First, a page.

The Crested Velvetfish, a Fish I’ve Wanted to Find for Years!

By Richard Aspinall 10 months agoNo Comments

There are several fish in my Red Sea guidebook that I’ve long suspected may be part of some conspiracy against me, and that in reality don’t exist… I realize that’s obviously nonsense, but after many dives failing to find a fish it’s easy to just assume they’re never going to turn up and I’ll never shoot one.  This is exactly the case with Ptarmus gallus.  I’d written them off and wasn’t going to devote one more dive to another fruitless search.

I’ve been on several dives when the guides have said we might see this species, only for us to be unsuccessful.  Finally, on a shore dive in a shallow, sheltered bay, I was lucky enough to get my shot and a fish that had only ever been a picture in a book appeared in front of me, after, I have to admit, a great deal of the guide pointing at what I thought was just another piece of algae-covered rock.  What a very well camouflaged fish this is.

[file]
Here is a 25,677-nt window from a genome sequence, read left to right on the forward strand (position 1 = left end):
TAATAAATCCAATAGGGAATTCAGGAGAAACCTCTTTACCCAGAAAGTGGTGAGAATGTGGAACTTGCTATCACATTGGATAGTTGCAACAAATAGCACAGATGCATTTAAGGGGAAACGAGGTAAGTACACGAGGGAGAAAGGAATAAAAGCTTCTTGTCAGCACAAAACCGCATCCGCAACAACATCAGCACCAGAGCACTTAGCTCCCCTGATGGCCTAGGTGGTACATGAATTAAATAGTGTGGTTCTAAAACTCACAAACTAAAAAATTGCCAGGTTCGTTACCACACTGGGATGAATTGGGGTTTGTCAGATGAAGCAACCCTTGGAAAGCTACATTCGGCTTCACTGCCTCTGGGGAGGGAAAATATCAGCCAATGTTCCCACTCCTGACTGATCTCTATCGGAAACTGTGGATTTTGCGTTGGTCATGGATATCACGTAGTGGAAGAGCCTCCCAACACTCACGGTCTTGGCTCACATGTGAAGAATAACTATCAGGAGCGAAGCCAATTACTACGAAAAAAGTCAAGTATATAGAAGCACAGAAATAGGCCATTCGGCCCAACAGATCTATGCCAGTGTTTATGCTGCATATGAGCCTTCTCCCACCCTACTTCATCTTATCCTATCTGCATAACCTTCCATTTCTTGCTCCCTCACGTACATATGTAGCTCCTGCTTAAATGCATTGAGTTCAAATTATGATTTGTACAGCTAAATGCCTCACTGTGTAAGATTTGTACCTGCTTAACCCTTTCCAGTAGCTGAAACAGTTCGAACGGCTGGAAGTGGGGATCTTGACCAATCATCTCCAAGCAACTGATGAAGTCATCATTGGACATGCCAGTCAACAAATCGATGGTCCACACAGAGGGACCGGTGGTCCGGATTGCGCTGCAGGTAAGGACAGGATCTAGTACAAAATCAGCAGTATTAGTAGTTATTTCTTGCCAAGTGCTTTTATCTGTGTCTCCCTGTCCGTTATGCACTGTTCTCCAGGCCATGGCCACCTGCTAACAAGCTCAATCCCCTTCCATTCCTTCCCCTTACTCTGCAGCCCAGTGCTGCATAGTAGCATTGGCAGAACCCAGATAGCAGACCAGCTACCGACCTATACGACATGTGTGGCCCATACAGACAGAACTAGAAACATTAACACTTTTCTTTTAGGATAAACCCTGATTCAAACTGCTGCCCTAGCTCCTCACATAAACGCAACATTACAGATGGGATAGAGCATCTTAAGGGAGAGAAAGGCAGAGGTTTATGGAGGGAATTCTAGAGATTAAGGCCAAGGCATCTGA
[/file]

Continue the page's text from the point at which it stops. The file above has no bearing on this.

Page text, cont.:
P. gallus is a Red Sea endemic and one of around forty species of velvet fish.  Interestingly Wikipedia says: “…since they are rarely seen, it is likely that there are many more remaining to be discovered.”  Yep, that seems to agree with my experiences!

Happily, like its relative the stonefish, the velvetfish is so sure of its camouflage it stays very still and was one of the best subjects I could have hoped for, though it didn’t want to erect its dorsal fin for me. But that’s okay, I finally got my fish!

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Categories:
  Fish, Photography
About

 Richard Aspinall

  (466 articles)

Richard lives in Scotland where he works as a freelance writer and photographer. Richard writes for several magazines on topics as diverse as scuba diving, travel and wildlife.

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